The balloon launch controversy had strong partisans on both sides. Parents wrote passionate letters (some handwritten, some composed on typewriters, and some printed on state-of-the-art dot-matrix printers) to Gladys Stern, GDS’s third head of school. (Glady, now 101-years-old, lives in Baltimore). Some parents said that the Balloon Launch was teaching GDS students a callous disregard for the environment. Others called the attack on the Balloon Launch an assault on childhood itself, arguing that by eliminating this tradition, we would rob the school of its joyful essence and that “GDS will no longer be GDS.”

While the missives from parents were predictably artful and compelling (the GDS parent body has always been blessed with an abundance of journalists, policymakers, and attorneys), my favorite letter in the file was from a student—I’m guessing a 4th or 5th grader. While the letter merits reading in its entirety, I’ll simply share an excerpt:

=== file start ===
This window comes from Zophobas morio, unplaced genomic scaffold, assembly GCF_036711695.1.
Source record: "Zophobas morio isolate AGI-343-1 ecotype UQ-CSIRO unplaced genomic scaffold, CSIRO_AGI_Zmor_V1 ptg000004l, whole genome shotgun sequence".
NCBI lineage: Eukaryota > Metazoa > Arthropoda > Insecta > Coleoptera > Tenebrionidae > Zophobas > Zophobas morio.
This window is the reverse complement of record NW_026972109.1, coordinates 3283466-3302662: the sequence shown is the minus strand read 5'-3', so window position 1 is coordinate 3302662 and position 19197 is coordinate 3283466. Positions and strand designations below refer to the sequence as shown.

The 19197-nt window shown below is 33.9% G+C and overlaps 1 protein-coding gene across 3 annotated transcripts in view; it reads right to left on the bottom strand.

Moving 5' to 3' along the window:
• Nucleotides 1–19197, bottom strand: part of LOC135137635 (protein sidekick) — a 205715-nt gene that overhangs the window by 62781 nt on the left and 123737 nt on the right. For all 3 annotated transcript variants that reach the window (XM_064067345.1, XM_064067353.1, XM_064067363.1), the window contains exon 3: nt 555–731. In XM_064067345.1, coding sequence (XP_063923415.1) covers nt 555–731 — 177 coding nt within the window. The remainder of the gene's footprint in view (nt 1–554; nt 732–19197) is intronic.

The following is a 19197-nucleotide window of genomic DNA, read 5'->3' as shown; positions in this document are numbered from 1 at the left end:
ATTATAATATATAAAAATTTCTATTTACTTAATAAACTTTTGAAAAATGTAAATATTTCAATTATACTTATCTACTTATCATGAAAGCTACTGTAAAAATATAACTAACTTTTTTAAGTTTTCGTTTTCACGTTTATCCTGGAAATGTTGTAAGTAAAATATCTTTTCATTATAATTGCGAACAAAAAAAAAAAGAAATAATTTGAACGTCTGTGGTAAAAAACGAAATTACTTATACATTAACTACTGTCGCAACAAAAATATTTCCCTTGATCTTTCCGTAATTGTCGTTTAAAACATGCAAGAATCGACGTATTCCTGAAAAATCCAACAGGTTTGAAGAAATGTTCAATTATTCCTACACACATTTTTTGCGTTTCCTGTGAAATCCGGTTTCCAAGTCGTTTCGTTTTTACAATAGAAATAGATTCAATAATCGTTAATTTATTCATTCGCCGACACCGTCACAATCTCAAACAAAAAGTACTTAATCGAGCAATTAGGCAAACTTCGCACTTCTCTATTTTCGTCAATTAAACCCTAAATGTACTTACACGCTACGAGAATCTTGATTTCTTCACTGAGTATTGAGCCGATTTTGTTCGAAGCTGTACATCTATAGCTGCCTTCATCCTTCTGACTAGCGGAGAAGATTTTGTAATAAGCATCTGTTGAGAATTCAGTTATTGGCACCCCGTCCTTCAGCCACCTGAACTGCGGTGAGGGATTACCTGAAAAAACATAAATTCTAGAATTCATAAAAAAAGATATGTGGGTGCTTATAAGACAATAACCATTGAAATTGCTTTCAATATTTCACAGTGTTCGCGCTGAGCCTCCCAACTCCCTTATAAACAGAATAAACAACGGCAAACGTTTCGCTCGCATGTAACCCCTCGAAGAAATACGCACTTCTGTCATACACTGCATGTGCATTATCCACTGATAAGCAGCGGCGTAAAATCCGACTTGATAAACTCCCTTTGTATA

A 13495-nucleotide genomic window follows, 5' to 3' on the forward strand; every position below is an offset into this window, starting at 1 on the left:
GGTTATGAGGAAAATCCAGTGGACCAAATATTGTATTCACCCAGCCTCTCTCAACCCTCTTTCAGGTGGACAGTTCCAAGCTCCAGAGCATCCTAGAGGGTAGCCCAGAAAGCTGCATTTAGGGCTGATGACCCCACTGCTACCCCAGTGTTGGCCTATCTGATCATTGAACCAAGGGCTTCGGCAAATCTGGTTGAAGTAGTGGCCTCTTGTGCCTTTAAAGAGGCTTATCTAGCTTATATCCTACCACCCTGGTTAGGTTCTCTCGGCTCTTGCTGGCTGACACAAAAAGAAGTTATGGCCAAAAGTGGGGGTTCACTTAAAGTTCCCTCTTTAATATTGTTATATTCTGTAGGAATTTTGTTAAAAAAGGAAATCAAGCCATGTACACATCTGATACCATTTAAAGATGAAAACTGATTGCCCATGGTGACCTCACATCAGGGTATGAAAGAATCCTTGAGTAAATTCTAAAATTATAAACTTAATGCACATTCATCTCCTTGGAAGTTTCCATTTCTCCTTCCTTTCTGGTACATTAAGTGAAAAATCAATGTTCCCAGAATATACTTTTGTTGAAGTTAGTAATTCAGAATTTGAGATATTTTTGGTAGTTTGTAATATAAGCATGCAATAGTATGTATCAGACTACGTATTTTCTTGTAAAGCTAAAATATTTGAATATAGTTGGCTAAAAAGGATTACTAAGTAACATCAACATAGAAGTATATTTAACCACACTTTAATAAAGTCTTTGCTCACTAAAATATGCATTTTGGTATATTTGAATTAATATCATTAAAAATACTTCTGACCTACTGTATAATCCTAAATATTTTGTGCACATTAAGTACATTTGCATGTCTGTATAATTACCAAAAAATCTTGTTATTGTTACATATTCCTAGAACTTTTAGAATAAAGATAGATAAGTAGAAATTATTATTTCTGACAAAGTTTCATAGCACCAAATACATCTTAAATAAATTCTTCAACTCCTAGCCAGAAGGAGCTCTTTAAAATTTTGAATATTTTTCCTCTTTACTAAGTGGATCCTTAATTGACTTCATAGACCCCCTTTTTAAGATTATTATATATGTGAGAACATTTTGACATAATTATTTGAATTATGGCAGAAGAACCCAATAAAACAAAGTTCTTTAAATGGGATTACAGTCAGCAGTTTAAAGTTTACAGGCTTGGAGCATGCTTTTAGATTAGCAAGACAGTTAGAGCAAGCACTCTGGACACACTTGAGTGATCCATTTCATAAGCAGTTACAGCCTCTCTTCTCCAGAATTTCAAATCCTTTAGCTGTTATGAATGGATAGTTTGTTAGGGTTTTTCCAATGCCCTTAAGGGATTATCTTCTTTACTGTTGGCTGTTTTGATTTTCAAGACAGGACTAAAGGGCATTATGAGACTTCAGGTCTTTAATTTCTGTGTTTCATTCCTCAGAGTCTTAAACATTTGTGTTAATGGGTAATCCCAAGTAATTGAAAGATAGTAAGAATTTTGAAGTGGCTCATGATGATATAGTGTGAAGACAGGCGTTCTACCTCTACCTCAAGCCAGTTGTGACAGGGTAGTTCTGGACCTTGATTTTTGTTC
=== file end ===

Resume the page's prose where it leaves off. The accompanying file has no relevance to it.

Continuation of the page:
I am very mad about what just happened hear [sic] at GDS…It is one thing to be a vegetarian and love animals and try and ban those things that hurt animals but it is another when you ruin one of GDS’s favorite events which is the Balloon Launch…Ever since I was in kindergarten I loved to see the balloons go up in the air…The people who think the balloon launch should be cancelled should just not watch it. I bet if you took a vote of how many people wanted the balloon launch, I bet you anything that it would be 3/4ths for the balloon launch…That’s like taking away the Christmas Assembly, the Thanksgiving Assembly, the Passover Assembly and the end of the year assembly. You have taken away one of the most awaited things of GDS. Maybe you should ban women from wearing fur coats to GDS functions. When will it end?…I could go on and on about all the mistakes GDS has made but I would not like to do that because I love this school…What if I decided to get 6 or 7 people to ban homework. Would that work?